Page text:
A lawsuit argues Milwaukee Tool relied on forced labor in China to make gloves

A former prisoner at Chishan Prison in China’s Hunan Province says he was subjected to five months of forced labor for to manufacture products for the benefit of Milwaukee Tool — the company says the claim lacks merit in response to a lawsuit filed in federal court.

Wisconsin Watch

July 1, 2024 • Southeast Region

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A sign with the Milwaukee Tool wordmark and lightning bolt logo is surrounded by bushes near the entrance to a parking lot, with a tree, parked cars and a multi-story office building in the background.

The Milwaukee Tool global headquarters are seen on March 9, 2023, at 13135 West Lisbon Road in Brookfield. A lawsuit was filed in the United States District Court for the Eastern District of Wisconsin on behalf of a former prisoner at Chishan Prison in China's Hunan Province, alleges Milwaukee Tool and its parent company relied on forced labor at the prison to produce several models of work gloves (Credti: Jim Malewitz / Wisconsin Watch)

Wisconsin Watch

By Julius Shieh, Wisconsin Watch

A lawsuit filed June 27 in federal court alleges Milwaukee Tool and its parent company, Techtronic Industries Company Limited, relied on forced labor from a Chinese prison to produce several models of work gloves.

The lawsuit was filed on behalf of a former prisoner at Chishan Prison in China’s Hunan Province. The prisoner alleges he was subjected to five months of forced labor for the companies’ benefit in 2022.

The filing in the United States District Court for the Eastern District of Wisconsin identified the prisoner under the pseudonym Xu Lun because he still lives in China and “reasonably fears for his safety if his identity is revealed.” It seeks compensation for unpaid wages and other damages under the Trafficking Victims Protection Act, which allows victims of forced labor, including foreign nationals, to file civil actions against those who knowingly benefit from their coerced work.

The lawsuit alleges Xu and others were forced to manufacture several types of Milwaukee Tool-branded work gloves, including Demolition, Winter Demolition, Performance and Free-Flex, while earning the equivalent of between $1.41 and $42.50 per month to work up to 13 hours a day.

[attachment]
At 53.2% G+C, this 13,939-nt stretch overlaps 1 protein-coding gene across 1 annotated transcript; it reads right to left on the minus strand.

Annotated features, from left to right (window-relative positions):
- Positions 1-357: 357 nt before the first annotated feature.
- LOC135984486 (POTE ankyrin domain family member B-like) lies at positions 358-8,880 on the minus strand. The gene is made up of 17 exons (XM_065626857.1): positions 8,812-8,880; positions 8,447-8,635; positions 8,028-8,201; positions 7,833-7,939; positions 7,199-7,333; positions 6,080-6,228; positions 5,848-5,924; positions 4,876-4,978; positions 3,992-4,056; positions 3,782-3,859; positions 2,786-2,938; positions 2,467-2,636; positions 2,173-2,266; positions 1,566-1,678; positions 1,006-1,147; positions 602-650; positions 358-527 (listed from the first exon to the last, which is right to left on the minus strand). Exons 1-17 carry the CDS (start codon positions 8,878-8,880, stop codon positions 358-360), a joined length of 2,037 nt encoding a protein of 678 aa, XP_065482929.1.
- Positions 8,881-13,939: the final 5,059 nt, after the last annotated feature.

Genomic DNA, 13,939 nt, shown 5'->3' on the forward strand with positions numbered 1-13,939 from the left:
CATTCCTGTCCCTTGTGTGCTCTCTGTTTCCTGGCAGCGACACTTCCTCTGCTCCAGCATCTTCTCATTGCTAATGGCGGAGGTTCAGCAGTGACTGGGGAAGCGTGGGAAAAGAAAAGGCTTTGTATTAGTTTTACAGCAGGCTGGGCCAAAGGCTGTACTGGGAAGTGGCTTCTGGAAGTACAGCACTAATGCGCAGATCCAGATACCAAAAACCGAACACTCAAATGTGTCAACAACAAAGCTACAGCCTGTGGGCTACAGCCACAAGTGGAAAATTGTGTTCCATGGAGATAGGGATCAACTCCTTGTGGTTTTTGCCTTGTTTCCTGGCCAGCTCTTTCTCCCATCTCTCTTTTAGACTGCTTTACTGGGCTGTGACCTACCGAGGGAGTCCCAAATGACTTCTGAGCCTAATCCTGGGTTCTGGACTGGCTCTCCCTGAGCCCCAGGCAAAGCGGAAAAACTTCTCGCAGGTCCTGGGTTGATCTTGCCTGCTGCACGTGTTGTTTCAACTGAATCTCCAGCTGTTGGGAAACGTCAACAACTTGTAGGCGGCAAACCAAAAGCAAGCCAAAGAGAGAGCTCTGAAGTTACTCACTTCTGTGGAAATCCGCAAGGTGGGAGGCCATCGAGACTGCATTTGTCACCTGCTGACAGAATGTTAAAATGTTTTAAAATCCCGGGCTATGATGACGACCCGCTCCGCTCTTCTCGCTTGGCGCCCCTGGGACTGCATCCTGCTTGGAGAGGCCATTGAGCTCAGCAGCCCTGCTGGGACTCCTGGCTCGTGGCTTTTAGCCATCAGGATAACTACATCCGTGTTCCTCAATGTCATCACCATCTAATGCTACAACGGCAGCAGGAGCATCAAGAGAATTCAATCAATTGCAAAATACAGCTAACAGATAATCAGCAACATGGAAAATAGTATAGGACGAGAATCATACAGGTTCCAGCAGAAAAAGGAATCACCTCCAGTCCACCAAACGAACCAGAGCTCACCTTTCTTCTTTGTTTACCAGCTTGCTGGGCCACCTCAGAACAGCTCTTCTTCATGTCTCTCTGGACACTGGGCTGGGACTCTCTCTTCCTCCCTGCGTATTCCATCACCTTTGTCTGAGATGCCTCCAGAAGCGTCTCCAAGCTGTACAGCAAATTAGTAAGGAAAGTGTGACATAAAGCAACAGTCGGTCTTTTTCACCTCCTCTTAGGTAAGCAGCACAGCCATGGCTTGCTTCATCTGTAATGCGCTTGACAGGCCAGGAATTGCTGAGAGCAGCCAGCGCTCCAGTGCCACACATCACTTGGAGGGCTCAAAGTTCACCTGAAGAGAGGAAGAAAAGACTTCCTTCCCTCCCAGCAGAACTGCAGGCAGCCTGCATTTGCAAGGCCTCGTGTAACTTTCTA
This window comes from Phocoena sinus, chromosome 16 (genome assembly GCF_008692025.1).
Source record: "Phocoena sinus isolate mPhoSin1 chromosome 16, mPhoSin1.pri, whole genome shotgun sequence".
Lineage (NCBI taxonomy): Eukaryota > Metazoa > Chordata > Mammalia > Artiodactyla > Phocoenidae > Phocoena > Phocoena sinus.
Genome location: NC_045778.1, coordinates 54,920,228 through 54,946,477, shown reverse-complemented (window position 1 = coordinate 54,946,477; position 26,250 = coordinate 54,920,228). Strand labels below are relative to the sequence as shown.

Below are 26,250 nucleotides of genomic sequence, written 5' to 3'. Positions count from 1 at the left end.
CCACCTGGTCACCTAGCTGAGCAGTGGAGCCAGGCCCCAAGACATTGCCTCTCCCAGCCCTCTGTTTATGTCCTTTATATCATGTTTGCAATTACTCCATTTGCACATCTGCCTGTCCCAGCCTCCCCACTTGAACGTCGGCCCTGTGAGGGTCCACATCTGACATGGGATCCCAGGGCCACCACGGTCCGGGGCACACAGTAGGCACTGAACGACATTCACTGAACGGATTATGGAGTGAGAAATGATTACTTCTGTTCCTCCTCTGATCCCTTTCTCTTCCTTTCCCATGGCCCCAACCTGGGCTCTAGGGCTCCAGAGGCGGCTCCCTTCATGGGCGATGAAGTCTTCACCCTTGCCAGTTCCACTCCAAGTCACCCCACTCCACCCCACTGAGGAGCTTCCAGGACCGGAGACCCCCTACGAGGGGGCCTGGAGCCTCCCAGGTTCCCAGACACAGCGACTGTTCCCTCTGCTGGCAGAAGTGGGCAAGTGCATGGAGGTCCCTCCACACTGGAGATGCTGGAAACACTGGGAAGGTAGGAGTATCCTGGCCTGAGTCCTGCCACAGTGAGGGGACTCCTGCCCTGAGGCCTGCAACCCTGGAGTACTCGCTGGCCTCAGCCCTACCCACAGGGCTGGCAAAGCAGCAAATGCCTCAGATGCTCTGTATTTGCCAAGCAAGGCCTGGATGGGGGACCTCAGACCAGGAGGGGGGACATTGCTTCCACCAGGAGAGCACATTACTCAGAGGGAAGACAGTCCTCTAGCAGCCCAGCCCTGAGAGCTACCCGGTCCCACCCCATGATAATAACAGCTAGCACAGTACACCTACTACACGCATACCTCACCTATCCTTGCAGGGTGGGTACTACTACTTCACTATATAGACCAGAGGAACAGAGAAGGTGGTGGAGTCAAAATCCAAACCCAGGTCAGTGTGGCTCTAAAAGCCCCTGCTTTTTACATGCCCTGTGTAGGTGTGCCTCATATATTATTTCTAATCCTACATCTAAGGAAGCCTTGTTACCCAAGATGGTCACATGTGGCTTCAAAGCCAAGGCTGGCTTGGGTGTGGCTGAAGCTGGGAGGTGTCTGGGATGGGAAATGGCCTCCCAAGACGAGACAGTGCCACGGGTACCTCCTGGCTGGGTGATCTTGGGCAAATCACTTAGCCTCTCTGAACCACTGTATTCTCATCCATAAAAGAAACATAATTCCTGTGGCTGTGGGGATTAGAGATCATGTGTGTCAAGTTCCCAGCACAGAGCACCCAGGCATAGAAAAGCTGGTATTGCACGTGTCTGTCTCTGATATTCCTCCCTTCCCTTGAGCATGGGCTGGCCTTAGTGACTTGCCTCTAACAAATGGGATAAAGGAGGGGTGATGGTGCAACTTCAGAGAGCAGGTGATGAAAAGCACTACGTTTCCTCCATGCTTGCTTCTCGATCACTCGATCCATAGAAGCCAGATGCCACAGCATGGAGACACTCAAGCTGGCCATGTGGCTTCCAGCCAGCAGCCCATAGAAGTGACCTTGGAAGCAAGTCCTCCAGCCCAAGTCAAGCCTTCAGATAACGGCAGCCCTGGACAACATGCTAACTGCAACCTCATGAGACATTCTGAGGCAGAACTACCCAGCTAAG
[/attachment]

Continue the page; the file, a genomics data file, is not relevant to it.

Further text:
Wisconsin Watch spoke with Xu during a 2023 investigation of Milwaukee Tool’s supply chain practices.

“Everyone knows these things will be exported to America,” Xu said at the time. “We stitched labels onto every single pair (of gloves). Labels do show the address.”

Brookfield-based Milwaukee Tool, a company with a 100-year history in Wisconsin, has repeatedly said it has found no evidence of forced labor within its supply chain. A spokesperson on Thursday said the company “considers the claim without merit.”

The lawsuit comes 19 months after Chinese exile Shi Minglei, who now lives in Minnesota’s Twin Cities, launched a public campaign to pressure Milwaukee Tool to stop sourcing gloves allegedly made by Shanghai Select Safety Products Company under grueling conditions at the prison — and to urge retailers to stop selling the gloves or helping third parties do so.

Walmart has since removed Milwaukee Tool-branded gloves from its third-party platform and has blocked future sales. And in April, U.S. Customs and Border Protection announced it would detain gloves at U.S. ports of entry if they were made by Shanghai Select or two subsidiaries. The agency cited information that “reasonably indicates the use of convict labor” in violation of federal law.